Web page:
VKLM - Fire Brigade Services By-Law



Part IV goes into the details related to the aspects of Hazardous Substances, the requirements for registration of storage and use thereof and include operations involving hazardous substances. aspects of hazardous substances and some of the functions attached to it is dealt with through Parts IV, V, VI, and VII of the By-Law.


First... Explanation as to what hazardous substances entail.


A hazardous substance can be any substance that has one or more of the following properties:

  • Flammability
  • Explosiveness
  • Toxicity
  • Ability to oxidize
  • Ability, when comming into contact with air or water or other reactive component, to develop any of the above properties.

Hazardous substances have the potential to cause significant adverse effects, either to the environment, or to humans. 

They can be as extreme as radioactiveness or only an irritant.

Handling, transporting or working with hazardous substances can lead to a significant personal injury or illness or loss of life.

These adverse effects can occur during use, or as a proximate result of any handling or use, including inhalation or skin contact, for the purpse of this By-Law the focus will be on the immediate danger related to life and property.

Hazardous materials are categorizedand clustered into 9 various groups namely; 

Group I, II, III, IV, V, VI, VII, VIII or IX  hazardous substances in terms of  section 2(1)  of the  Hazardous Substances Act, 1973;

Part 3



Hazardous Substances

This concludes Part 3 of the Fire Brigade Services By-Law awareness:-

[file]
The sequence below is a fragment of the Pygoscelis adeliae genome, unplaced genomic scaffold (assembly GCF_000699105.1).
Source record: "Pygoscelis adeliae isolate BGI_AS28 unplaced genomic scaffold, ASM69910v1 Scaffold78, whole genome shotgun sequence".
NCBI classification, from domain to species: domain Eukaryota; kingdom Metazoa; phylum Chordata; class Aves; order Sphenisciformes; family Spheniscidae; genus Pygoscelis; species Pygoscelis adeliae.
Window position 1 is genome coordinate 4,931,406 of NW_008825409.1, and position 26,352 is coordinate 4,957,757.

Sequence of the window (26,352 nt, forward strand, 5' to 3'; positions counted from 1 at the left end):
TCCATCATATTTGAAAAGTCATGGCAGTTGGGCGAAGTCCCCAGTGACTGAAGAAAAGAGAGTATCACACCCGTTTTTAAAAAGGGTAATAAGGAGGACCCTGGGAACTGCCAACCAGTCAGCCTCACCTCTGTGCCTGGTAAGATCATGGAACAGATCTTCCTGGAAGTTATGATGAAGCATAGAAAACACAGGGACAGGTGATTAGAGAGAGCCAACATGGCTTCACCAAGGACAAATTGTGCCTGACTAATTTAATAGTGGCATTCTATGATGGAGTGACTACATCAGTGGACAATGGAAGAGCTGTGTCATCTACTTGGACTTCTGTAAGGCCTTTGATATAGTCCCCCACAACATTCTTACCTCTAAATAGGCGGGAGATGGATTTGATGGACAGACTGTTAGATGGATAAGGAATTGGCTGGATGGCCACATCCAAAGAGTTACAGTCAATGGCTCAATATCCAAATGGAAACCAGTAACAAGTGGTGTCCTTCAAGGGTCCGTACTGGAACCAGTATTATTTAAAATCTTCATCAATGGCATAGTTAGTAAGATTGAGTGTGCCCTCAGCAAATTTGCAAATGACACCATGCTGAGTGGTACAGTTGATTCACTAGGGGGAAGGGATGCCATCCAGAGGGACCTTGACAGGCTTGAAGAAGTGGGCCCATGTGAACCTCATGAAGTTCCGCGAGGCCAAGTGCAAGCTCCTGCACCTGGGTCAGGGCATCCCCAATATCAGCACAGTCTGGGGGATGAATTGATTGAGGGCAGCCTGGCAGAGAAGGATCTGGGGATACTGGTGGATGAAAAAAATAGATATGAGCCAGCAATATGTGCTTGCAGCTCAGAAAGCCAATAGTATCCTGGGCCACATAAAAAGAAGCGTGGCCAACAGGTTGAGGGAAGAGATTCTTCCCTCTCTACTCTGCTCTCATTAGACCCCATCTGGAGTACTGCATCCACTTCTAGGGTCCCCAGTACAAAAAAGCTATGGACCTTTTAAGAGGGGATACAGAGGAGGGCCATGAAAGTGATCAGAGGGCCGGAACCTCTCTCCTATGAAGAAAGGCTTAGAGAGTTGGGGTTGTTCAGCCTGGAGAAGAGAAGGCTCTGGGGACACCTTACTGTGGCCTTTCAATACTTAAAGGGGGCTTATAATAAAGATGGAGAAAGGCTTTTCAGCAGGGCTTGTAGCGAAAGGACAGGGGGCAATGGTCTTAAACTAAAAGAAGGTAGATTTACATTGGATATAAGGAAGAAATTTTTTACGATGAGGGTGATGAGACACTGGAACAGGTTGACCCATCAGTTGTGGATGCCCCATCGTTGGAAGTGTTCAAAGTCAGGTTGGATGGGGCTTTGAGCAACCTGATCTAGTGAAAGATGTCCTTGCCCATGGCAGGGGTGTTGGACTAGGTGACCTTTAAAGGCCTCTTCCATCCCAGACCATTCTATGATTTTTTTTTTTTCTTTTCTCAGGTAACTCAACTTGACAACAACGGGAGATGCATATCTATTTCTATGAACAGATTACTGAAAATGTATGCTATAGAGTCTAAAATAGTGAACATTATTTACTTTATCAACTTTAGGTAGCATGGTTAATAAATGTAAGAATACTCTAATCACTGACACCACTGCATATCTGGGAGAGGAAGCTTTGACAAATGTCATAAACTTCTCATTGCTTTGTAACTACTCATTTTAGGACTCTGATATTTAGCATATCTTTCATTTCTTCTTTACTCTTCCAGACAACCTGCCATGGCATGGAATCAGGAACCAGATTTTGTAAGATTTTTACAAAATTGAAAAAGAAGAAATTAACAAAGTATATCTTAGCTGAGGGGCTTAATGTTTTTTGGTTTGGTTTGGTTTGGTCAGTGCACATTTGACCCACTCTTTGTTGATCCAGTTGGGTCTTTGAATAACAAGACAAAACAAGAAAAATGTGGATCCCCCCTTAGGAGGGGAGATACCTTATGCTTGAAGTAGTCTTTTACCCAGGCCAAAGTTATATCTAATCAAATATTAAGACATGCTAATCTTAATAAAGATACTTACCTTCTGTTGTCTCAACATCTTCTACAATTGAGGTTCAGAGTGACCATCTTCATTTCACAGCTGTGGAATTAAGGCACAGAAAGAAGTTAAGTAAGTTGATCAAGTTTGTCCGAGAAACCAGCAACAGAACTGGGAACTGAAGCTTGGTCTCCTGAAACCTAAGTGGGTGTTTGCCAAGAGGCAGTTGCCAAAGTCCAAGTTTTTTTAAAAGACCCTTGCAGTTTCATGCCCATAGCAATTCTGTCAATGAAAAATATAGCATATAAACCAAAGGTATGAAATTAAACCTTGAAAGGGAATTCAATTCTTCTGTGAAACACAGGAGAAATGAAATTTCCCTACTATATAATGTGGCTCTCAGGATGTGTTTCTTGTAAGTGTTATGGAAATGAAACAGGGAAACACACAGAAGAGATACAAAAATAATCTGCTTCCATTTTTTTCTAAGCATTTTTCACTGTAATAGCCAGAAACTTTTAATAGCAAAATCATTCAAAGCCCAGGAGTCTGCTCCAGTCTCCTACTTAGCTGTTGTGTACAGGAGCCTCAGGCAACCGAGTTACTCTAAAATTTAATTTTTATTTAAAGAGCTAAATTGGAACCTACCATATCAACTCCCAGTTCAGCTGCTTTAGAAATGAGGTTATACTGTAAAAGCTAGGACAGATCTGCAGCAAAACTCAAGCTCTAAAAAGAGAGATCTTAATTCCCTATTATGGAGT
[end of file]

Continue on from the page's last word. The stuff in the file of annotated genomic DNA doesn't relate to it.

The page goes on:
Hazardous Substances, as well as the remainder of the parts of the By-Law.


We trust that this three part awareness will help you better understand the

By-Laws and their purpose.


Next up, some attention will be given to the Mpumalanga Business Act (1996) 

and its Regulations and give some insight as to the Do's and Do Not's related to this legislation. This will be done in the New year.




The portal for public information to residents within the Victor Khanye Municipal area on safety


Sunday, 21 January 1900

Section 24 relates to the requirement that all installations shall comply to the provisions of the National Building Regulations Act, 1977, whereby the responsibility is put to every owner of a premises to ensure that the relevant layout plans are submitted for approval to the local authority. This includes, but are not limited to additions, alterations, upgrading and/or renovation whereby bulk, above-ground and underground installations and any other structures are to be erected for the use, storage or handling of hazardous substances.


The section further details the requirements for the plan submissions and approvals, and states limitations related to approvals such as the approved plan wil only be valid for one year after approval if no construction commenced within the 12-month period.


This simply means that the owner has 12 months to start construction work. If they fail to initiate construction on the property, the plans become null and void, and resubmission must be done for re-approvals.

Section 25 then deals with the application and issuing of a certificate of registration for the premises where hazardous substances are used, handled or stored.


25(1) starts of immediately to put the limitation in that "No person may on any premises use, handle or store quantities of hazardous substances in excess of the quantities referred to below or permit them to be used, handled or stored, unless and until the person is in possession of a certificate of registration as provided for in Annexure  II to these by-laws and issued in respect of the specific quantities and appropriate devices on approved premises; Provided that if only one of the groupings referred to below is present on the premises and the applicable maximum permissible quantity is not exceeded, the provisions of this section are not applicable"


The groups of hazardous substances are then listed and explained as to its applicable contents as well as the permissible quantities that may be allowed on a premises without having to obtain a certificate of registration.


Simply put, any premises are only allowed to store, use of handle a Group II substance which are flammable to a total of 113 liters or 48 Kg.